Two commonly obtained tests can help assess the duration of severe mitral stenosis. Severe MS of a long duration often leads to left atrial enlargement and pulmonary hypertension, which can be picked-up on EKG and chest x-ray.

EKG: left atrial enlargement alters the p wave, making it broad (lead II duration >0.12sec), notched and increased in amplitude. Atrial fibrillation is also frequently seen. Pulmonary hypertension and associated right ventricular hypertrophy can be seen as a rightward axis (S>R in lead I and aVL) and a tall R wave in V1 and V2 (R/S ratio >1).

Chest x-ray: left atrial enlargement causes the left heart border to straighten and the left mainstem bronchus to elevate. Significant pulmonary hypertension leads to an enlargement of the pulmonary arteries at the hilum.

The most important diagnostic test in patients with mitral stenosis is echocardiography.

1. What laboratory studies (if any) should be ordered to help establish the diagnosis? How should the results be interpreted?

Laboratory studies do not help to establish a diagnosis of MS.

2. What imaging studies (if any) should be ordered to help establish the diagnosis? How should the results be interpreted?

Echocardiography is used to diagnose and judge the severity of MS, as well as exclude diseases that mimic MS.

Typically, the evaluation begins with a transthoracic echocardiography (TTE). As previously mentioned, both the mitral valve area and the gradient are measured with a TTE and classify MS into mild, moderate and severe based on ACC/AHA guidelines.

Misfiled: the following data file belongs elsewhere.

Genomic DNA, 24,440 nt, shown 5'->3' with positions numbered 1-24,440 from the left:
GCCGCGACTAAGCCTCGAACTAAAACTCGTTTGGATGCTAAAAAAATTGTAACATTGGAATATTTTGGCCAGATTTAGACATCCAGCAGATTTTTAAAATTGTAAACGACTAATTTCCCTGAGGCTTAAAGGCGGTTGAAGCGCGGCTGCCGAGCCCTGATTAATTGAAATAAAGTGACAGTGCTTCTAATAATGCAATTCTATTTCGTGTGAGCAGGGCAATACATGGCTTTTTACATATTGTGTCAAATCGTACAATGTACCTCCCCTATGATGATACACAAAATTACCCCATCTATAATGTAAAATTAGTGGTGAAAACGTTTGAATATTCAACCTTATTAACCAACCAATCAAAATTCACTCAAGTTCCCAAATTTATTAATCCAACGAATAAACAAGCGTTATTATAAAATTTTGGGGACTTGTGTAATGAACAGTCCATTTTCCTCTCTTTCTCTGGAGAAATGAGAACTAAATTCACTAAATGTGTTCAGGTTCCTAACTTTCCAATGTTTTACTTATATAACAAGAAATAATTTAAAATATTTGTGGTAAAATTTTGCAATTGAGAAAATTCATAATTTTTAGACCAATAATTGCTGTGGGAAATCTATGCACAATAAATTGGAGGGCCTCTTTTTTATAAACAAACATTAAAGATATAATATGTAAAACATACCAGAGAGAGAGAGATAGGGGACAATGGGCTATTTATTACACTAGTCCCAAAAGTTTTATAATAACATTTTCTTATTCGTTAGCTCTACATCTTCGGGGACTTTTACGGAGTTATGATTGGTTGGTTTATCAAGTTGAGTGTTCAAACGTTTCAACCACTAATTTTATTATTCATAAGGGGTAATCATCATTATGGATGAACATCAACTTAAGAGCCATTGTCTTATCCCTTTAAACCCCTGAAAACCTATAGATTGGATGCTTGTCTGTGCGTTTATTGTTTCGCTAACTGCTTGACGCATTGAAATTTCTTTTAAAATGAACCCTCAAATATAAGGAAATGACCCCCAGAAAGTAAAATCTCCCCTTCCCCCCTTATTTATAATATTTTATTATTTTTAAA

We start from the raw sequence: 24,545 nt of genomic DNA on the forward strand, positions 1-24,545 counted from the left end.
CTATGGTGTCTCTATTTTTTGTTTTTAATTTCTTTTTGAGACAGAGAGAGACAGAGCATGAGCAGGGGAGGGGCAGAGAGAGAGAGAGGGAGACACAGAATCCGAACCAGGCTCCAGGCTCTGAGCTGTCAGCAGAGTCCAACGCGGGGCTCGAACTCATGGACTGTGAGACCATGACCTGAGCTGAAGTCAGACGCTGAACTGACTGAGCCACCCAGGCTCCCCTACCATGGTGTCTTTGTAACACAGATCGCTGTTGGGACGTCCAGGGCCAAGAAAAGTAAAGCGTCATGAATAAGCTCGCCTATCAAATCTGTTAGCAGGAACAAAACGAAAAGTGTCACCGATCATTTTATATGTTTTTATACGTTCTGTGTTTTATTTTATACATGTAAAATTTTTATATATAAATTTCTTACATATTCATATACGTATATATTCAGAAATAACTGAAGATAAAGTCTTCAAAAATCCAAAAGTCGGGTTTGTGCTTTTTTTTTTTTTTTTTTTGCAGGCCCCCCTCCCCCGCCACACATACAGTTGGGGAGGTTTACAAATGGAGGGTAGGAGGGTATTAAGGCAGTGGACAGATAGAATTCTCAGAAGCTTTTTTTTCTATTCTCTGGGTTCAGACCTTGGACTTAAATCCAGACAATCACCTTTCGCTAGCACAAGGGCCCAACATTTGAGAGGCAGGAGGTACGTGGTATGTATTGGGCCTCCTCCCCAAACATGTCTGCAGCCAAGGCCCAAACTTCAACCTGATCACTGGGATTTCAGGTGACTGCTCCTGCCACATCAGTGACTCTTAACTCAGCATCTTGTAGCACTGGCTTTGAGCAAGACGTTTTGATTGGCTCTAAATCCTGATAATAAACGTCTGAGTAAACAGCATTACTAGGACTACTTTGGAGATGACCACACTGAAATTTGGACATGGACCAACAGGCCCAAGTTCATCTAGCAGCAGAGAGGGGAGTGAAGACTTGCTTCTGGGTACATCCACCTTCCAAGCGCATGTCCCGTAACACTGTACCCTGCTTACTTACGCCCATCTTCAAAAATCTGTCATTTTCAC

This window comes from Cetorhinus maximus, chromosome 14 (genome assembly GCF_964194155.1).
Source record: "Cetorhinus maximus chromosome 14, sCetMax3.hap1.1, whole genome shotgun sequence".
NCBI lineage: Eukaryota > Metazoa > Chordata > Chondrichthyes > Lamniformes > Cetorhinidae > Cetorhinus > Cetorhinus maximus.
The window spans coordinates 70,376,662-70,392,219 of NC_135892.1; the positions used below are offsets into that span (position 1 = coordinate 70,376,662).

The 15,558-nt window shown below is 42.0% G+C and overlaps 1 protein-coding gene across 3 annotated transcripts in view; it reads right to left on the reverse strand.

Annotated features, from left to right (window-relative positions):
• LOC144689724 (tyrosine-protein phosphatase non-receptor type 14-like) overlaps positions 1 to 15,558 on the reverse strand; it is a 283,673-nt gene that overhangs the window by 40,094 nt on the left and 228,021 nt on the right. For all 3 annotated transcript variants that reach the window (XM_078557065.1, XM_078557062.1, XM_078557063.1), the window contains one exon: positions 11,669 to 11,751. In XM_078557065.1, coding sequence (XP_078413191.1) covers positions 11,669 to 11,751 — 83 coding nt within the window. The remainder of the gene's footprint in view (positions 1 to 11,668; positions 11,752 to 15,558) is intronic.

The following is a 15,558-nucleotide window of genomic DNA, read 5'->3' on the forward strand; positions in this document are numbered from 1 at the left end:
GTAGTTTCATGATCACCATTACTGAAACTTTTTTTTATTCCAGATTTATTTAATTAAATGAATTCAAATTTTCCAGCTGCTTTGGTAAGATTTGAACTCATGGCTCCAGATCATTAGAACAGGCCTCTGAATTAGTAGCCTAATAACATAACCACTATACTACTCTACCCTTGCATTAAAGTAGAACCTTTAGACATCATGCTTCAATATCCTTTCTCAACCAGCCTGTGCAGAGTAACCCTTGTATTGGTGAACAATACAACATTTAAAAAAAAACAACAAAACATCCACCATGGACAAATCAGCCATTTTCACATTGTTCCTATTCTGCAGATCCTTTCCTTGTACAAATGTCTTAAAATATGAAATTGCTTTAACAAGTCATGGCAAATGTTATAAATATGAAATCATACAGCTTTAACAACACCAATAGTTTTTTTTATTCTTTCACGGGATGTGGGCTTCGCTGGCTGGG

• The normal mitral valve area is 4-6cm^2 and the mean transmitral gradient is 0 mmHg.
  • Mild MS is classified by a valve area >1.5cm^2 and a mean gradient <5mmHg.
  • Moderate MS has a valve area 1-1.5cm^2 and a mean gradient 5-10mmHg.
  • Severe MS has a valve area <1.0cm^2 and a mean gradient >10mmHg.
  • Symptoms typically begin in moderate MS, and worsen when the disease is severe.

In addition to establishing severity of disease, changes to the mitral valve on TTE can help determine which patients will require valvotomy. These changes include: the degree of fibrosis/thickening, the amount of leaflet calcification, restriction in leaflet motion/rigidity and the degree of commissural fusion.

Changes to the mitral valve apparatus diagnostic of rheumatic heart disease are fusion of the leaflet commissures and a thickening and shortening of the chordae tendineae.

Transesophageal echocardiography (TEE) is typically required before valvuloplasty to provide a more detailed image of the anatomy and exclude the possibility of a clot in the left atrium or left-atrial appendage.

Exercise echocardiography is occasionally needed to assess disease severity in borderline symptomatic patients or to provoke symptoms in inactive patients. Additionally, if a patient’s symptoms seem more severe than expected based on a resting TTE, then stress echo can diagnose exertional pulmonary hypertension. Pulmonary systolic pressures >60 mmHg with exertion is an indication for interventional treatment of MS.

Cardiac catheterization provides a direct measurement of intracardiac pressures and a precise gradient across the mitral valve. Due to its invasive nature, the role for cardiac catheterization to evaluate MS is limited to certain instances. Cardiac catheterization may be warranted if: noninvasive tests are inconclusive; if there is a discrepancy between clinical symptoms and echocardiography findings; if there is a discrepancy between the mitral valve area and mean gradient on echocardiography, or if the degree of pulmonary arterial hypertension is out of proportion to the severity of MS.

F. Over-utilized or “wasted” diagnostic tests associated with this diagnosis.

Due to high cost and lack of clear diagnostic benefit over echocardiography, cardiac MRI is not recommended as part of the evaluation of MS.

III. Default Management.

In general, patients with MS who are asymptomatic are managed with outpatient follow-up. Patients with MS who are symptomatic may require hospitalization for expedited symptom control. Typically, diuretics are given to relieve pulmonary congestion while rate controlling agents can lower the transmitral pressure gradient.